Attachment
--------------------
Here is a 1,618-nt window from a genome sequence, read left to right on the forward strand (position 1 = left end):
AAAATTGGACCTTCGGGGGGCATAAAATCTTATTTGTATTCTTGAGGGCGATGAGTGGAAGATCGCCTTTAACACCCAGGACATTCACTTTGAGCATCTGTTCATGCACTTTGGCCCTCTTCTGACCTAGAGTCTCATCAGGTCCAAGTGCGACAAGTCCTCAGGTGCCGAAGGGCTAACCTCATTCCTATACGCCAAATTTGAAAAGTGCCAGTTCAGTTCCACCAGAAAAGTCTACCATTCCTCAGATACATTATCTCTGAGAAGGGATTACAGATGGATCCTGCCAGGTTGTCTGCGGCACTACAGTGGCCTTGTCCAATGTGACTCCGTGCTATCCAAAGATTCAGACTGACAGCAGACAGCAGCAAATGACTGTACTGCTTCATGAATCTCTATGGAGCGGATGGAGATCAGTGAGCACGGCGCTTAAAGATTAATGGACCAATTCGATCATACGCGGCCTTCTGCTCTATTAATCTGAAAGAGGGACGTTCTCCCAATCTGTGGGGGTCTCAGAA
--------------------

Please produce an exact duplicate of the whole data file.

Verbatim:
Here is a 1,618-nt window from a genome sequence, read left to right on the forward strand (position 1 = left end):
AAAATTGGACCTTCGGGGGGCATAAAATCTTATTTGTATTCTTGAGGGCGATGAGTGGAAGATCGCCTTTAACACCCAGGACATTCACTTTGAGCATCTGTTCATGCACTTTGGCCCTCTTCTGACCTAGAGTCTCATCAGGTCCAAGTGCGACAAGTCCTCAGGTGCCGAAGGGCTAACCTCATTCCTATACGCCAAATTTGAAAAGTGCCAGTTCAGTTCCACCAGAAAAGTCTACCATTCCTCAGATACATTATCTCTGAGAAGGGATTACAGATGGATCCTGCCAGGTTGTCTGCGGCACTACAGTGGCCTTGTCCAATGTGACTCCGTGCTATCCAAAGATTCAGACTGACAGCAGACAGCAGCAAATGACTGTACTGCTTCATGAATCTCTATGGAGCGGATGGAGATCAGTGAGCACGGCGCTTAAAGATTAATGGACCAATTCGATCATACGCGGCCTTCTGCTCTATTAATCTGAAAGAGGGACGTTCTCCCAATCTGTGGGGGTCTCAGAA